by Russell Contreras
The dream to raise the minimum wage from $4.25 an hour to $5.15 came to a rapid halt as Senate Majority Leader and presumed GOP presidential nominee Bob Dole and House Speaker Newt Gingrich announced they would not allow a vote on the measure to reach the respected floors. This came after a coalition of Democrats and Republicans got together to draft up legislation for the increase.
Both Dole and Gingrich argue that a minimum-wage increase would be counter-productive to the economy, citing the old argument of small businesses laying off workers to keep to their budget. The Democrats say the many people who work and support a family on minimum-wage incomes need an increase in order to survive. And both sides agree that the pros and cons of the debate come from each respective party's political base, which is the determining factor in the debate.
But aside from politics and the heated rhetoric, an increase in the minimum wage looks like a good idea when all the facts are considered. For one, 60 percent of minimum-wage workers who are the sole breadwinners of the family are women. That means these presumably single households are grossing only about $8,840. Second, the cost of living has been skyrocketing so much in all aspects of the people's lives that many people need two incomes in order to stay above the poverty level. (A good example of this rise can be directed toward the gas prices and the rising rent.) And third, the majority of those who are constantly on minimum wage are those under 25 -- people like you and me.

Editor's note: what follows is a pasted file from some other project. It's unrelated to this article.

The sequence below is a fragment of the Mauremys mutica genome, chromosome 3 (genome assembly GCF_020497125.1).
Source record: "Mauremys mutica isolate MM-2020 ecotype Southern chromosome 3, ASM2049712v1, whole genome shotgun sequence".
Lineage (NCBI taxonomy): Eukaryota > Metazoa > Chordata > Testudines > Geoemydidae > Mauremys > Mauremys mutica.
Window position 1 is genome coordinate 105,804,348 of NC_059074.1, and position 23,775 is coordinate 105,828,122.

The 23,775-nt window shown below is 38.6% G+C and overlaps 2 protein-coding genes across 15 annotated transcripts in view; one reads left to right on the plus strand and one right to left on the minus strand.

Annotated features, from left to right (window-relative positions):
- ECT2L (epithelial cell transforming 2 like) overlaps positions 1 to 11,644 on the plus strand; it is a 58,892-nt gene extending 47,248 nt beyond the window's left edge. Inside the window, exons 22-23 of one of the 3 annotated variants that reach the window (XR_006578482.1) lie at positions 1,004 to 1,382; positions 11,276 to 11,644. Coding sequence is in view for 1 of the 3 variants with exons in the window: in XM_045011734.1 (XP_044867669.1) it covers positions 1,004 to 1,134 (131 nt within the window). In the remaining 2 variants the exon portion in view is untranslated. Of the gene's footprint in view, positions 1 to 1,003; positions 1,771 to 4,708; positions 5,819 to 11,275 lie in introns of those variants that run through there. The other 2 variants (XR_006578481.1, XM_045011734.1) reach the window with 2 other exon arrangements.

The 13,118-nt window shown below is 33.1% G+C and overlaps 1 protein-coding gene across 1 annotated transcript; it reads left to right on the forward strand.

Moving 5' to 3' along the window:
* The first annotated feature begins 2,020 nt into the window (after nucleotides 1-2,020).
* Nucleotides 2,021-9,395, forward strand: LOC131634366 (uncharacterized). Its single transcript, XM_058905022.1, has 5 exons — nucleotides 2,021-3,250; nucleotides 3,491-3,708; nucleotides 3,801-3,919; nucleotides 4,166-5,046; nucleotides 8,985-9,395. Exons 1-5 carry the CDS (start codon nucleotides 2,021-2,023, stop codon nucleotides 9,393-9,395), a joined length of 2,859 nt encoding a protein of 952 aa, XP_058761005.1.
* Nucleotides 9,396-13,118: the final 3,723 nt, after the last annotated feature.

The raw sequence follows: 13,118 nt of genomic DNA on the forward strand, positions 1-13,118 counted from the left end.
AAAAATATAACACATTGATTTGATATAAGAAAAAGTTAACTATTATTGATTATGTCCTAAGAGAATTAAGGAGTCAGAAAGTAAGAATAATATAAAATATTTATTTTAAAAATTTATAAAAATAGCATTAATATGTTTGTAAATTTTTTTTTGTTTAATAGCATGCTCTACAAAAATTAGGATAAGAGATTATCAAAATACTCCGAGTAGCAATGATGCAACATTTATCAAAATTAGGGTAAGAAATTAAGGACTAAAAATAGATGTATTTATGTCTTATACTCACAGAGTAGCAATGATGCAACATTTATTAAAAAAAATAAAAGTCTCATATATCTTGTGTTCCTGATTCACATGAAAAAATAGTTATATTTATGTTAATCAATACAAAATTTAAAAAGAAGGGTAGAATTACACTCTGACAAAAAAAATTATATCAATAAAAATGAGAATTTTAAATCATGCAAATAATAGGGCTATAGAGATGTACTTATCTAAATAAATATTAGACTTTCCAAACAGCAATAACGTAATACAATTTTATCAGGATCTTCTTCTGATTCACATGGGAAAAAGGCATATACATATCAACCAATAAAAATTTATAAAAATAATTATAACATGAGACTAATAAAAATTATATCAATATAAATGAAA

Now, an increase in the minimum wage will not solve all the immediate financial woes of those who fall in this income level. But it is a start to help these families keep up with the rising cost of living. It will help in putting more cash in people's hands whose every paycheck is a survival document that cannot go down anymore.
Contrary to what Congressman Tom DeLay, R-Sugarland, said in a memo to his Republican pals, which stated that families who live off minimum wage "don't really exist," these families do exist and are growing in number every year. It is hard to imagine the hardships of that struggle when we middle-class people try to see the world through the eyes of a minimum-wage worker supporting a whole family. But it is even harder to imagine a congressman such as Tom DeLay (who makes in the high $100,000s a year, not counting lobbyist funding) believing and trying to persuade others that these families are fictitious.
It is a shame that Dole and Gingrich refuse to put this measure up for a vote, especially during a presidential election year. Their "counter plan" of giving tax breaks to people in this income level is a joke in itself, considering there isn't much money for them to work with. And it is a shame that these two, along with Tom DeLay and a bunch of others, might be looking for a job pretty soon.
Contreras is a senior English and